Wilmer Valderrama Has Always Wanted to Give Latino Kids a Voice, Here’s How His Pixar Character Does That

Art by Stephany Torres for Remezcla.

When Wilmer Valderrama got the call to join the cast of Pixar’s Onward he was ecstatic. As a longtime fan of the studio behind such classics as Toy Story and Cocohe knew how much it would mean to become a part of that legacy. Starring Tom Holland and Chris Pratt as bickering brothers living in a world inhabited by mythical creatures but little of the magic that once accompanied them (their house pet is a small dragon, for example) Onward follows their journey as they set out to course-correct a spell gone haywire. Valderrama has a short but affecting scene early in the film that spurs Holland’s Ian Lightfoot to want to better get to know who his late father was.

Among a cast that also includes Julia Louis-Dreyfus, Octavia Spencer, Lena Waithe and Ali Wong, Valderrama stands out because his character — equally as blue and pointy-eared as the Lightfoot brothers — has an accent. As in, he sounds just like the NCIS actor does on any given day. It may seem like a small detail, but for the Miami-born actor it speaks to a broader feeling of inclusion that he knows firsthand can inspire future generation of moviegoers. Using his own voice and being proud of hearing his accent in a Pixar movie was critical for Valderrama.

“I grew up with very little accents on TV,” he tells Remezcla. “There was no one on TV telling me it was OK to sound like I did. And I think one of the few in television that really made me feel like I could be what I am today was Desi Arnaz — Ricky Ricardo. Someone that was not being made fun of for his accent. And that gave me strength. Like, that gives you an image that you go, OK, I can aspire to do that.”

That feeling has driven much of Valderrama’s career. It’s what originally led him to delve straight into animation. Onward, after all, isn’t Valderrama’s first voice acting gig. He may have once been best known for his role as the heavily-accented ‘Fez’ in That ’70s Show but there’s an entire generation of kids who grew up with him as the titular character in Disney’s Handy Manny, a show he helped develop and produce. Part of the reason he jumped on the chance to get behind an animated show was the conviction that there were Latino kids around the U.S. who needed to see someone like Manny Garcia up on the small screen. He knew one such kid personally: his six-year-old nephew.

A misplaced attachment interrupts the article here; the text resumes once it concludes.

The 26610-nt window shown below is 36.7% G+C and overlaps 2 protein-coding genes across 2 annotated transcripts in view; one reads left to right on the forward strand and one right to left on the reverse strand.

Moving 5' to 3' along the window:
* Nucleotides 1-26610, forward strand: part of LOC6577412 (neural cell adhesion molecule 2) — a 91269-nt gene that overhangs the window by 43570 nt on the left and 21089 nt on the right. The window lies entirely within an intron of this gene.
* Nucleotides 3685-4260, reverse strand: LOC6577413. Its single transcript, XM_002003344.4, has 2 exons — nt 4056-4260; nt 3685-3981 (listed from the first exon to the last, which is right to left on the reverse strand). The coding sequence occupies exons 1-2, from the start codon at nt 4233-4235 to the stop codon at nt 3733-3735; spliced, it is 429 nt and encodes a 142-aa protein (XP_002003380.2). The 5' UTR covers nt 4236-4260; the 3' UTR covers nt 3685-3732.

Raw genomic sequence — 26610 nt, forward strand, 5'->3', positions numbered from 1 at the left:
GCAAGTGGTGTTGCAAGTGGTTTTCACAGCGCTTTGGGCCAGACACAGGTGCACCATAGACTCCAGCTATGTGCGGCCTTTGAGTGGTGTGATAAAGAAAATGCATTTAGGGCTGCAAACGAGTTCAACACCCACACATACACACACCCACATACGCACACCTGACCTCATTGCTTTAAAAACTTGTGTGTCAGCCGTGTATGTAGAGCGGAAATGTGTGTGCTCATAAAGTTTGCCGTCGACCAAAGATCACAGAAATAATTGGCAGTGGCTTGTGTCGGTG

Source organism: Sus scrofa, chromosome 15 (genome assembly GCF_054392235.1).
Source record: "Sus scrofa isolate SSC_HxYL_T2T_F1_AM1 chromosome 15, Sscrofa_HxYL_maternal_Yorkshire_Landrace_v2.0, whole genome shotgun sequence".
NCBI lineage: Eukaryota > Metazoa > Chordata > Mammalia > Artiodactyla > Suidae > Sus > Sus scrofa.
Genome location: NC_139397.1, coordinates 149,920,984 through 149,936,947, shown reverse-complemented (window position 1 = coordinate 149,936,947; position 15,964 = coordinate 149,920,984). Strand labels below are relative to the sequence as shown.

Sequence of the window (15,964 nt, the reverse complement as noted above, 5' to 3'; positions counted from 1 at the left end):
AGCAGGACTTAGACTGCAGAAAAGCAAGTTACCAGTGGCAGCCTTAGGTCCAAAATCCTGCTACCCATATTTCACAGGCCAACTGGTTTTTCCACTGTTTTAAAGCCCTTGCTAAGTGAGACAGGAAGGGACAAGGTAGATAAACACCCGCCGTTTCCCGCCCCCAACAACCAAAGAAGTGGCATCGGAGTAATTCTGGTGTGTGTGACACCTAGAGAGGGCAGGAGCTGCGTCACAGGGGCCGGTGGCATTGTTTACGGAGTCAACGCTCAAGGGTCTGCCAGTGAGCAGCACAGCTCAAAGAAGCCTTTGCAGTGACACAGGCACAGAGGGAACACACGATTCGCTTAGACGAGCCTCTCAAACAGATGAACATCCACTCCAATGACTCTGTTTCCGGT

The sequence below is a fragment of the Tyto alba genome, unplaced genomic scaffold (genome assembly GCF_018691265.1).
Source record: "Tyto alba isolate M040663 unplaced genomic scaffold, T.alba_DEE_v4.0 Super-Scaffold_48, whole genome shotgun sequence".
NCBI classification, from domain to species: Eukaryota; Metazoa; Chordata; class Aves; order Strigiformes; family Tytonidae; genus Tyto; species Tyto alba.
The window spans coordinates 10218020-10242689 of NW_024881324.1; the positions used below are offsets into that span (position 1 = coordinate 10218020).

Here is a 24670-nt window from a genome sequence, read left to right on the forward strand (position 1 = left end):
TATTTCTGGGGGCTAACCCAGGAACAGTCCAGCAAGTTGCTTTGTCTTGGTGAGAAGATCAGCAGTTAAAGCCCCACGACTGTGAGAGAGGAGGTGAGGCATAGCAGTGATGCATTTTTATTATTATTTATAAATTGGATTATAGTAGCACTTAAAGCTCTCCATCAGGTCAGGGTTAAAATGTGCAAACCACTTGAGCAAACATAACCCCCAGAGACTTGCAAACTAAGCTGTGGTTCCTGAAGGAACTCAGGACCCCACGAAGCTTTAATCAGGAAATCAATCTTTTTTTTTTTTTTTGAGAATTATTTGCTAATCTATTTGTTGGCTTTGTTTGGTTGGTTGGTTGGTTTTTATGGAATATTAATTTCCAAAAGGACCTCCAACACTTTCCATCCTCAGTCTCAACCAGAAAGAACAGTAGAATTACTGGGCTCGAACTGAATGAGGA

“I got into it because I saw the cartoons he was watching and I realized that none of them really were saying much. And we really wanted to create something special. So when I went and partnered up with Disney for Manny, it really was a way to create the first little Latino character on preschool content.”

Marrying a desire to effect change with a drive to make broad-appealing content has long been part of Valderrama’s playbook, particularly when it comes to throwing his weight and support behind Latino content. Part of what he wanted with Handy Manny, as he tells Remezcla, was letting his nephew know that “it was normal for him to grow up with his heritage and that he could appreciate it while still looking ahead to assimilate to a new frontier here with American culture.”

Mateo Arias, Wilmer Valderrama, Diane Guerrero, Moises Arias, Blast Beat
Mateo Arias, Wilmer Valderrama, Diane Guerrero, and Moises Arias appear in ‘Blast Beat’ by Esteban Arango. Photo by Brian Douglas. Courtesy of Sundance Institute.
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That could very well describe two other 2020 projects that feature Valderrama in key supporting roles: Gentefied and Blast BeatThe former, a Netflix bilingual comedy about ‘gentefication‘ in Boyle Heights is, as its producer America Ferrera puts it, a show about Latino culture “that’s also 100% American.” Similarly, Esteban Arango’s Blast Beat follows a Colombian family making a new life for themselves in the U.S., finding ways of assimilating while keeping their culture intact.

“I made a commitment to this generation of storytellers,” Valderrama adds, “and a commitment to the community that it was important to not just be included but to be seamlessly included. To not make this a marquee moment. It’s not. We’re not looking for that marquee moment. We’re looking for normality.”

Part of it, he now understands, is about showing up for one another and knowing that every little bit counts. Which is why, when he got the call to join the Onward family — while his inner kid was jumping up and down at the prospect of being in a Pixar film — he knew deep down that it was also an opportunity to lend a Latino voice to a project that’s all about embracing who you are and the community that’s around you.

“I think it’s beautiful to have projects that put us all together and give us important roles in the storytelling of major films — like in a Pixar movie! So it’s exciting to be part of that next generation who has been included in the first line of defense, as you go out there and try to really create a more seamless way of including our many cultures and represent them in iconic and epic stories.”

Onward opens in theaters March 6, 2020.